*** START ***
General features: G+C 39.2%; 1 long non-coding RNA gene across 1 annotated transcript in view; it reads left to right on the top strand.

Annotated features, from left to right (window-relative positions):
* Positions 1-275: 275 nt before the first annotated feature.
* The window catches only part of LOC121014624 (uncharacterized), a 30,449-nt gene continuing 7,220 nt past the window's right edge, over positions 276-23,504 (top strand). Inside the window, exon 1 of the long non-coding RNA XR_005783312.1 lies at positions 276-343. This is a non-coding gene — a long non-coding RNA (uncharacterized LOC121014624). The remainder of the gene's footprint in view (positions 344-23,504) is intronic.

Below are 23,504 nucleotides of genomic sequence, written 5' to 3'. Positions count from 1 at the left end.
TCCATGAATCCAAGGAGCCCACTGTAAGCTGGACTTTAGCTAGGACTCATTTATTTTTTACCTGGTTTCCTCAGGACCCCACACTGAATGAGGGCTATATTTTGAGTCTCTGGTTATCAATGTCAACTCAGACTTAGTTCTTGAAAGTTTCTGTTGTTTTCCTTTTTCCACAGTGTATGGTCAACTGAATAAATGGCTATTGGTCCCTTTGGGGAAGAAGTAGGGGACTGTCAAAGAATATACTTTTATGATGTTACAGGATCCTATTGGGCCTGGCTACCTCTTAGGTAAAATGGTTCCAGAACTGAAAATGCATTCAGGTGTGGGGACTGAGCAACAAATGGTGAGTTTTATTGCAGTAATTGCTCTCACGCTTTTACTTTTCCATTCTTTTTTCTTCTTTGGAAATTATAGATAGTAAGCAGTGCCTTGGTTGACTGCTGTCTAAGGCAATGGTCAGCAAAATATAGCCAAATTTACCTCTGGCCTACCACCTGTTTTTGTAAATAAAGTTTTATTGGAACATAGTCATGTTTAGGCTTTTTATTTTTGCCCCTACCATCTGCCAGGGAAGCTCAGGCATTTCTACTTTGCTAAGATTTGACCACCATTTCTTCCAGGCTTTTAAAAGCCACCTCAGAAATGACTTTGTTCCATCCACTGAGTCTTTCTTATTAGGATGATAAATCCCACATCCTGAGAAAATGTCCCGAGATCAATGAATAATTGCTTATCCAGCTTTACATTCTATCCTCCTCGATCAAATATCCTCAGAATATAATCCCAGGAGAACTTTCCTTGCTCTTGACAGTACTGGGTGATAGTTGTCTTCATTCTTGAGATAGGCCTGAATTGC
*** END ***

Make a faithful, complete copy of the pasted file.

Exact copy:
General features: G+C 39.2%; 1 long non-coding RNA gene across 1 annotated transcript in view; it reads left to right on the top strand.

Annotated features, from left to right (window-relative positions):
* Positions 1-275: 275 nt before the first annotated feature.
* The window catches only part of LOC121014624 (uncharacterized), a 30,449-nt gene continuing 7,220 nt past the window's right edge, over positions 276-23,504 (top strand). Inside the window, exon 1 of the long non-coding RNA XR_005783312.1 lies at positions 276-343. This is a non-coding gene — a long non-coding RNA (uncharacterized LOC121014624). The remainder of the gene's footprint in view (positions 344-23,504) is intronic.

Below are 23,504 nucleotides of genomic sequence, written 5' to 3'. Positions count from 1 at the left end.
TCCATGAATCCAAGGAGCCCACTGTAAGCTGGACTTTAGCTAGGACTCATTTATTTTTTACCTGGTTTCCTCAGGACCCCACACTGAATGAGGGCTATATTTTGAGTCTCTGGTTATCAATGTCAACTCAGACTTAGTTCTTGAAAGTTTCTGTTGTTTTCCTTTTTCCACAGTGTATGGTCAACTGAATAAATGGCTATTGGTCCCTTTGGGGAAGAAGTAGGGGACTGTCAAAGAATATACTTTTATGATGTTACAGGATCCTATTGGGCCTGGCTACCTCTTAGGTAAAATGGTTCCAGAACTGAAAATGCATTCAGGTGTGGGGACTGAGCAACAAATGGTGAGTTTTATTGCAGTAATTGCTCTCACGCTTTTACTTTTCCATTCTTTTTTCTTCTTTGGAAATTATAGATAGTAAGCAGTGCCTTGGTTGACTGCTGTCTAAGGCAATGGTCAGCAAAATATAGCCAAATTTACCTCTGGCCTACCACCTGTTTTTGTAAATAAAGTTTTATTGGAACATAGTCATGTTTAGGCTTTTTATTTTTGCCCCTACCATCTGCCAGGGAAGCTCAGGCATTTCTACTTTGCTAAGATTTGACCACCATTTCTTCCAGGCTTTTAAAAGCCACCTCAGAAATGACTTTGTTCCATCCACTGAGTCTTTCTTATTAGGATGATAAATCCCACATCCTGAGAAAATGTCCCGAGATCAATGAATAATTGCTTATCCAGCTTTACATTCTATCCTCCTCGATCAAATATCCTCAGAATATAATCCCAGGAGAACTTTCCTTGCTCTTGACAGTACTGGGTGATAGTTGTCTTCATTCTTGAGATAGGCCTGAATTGC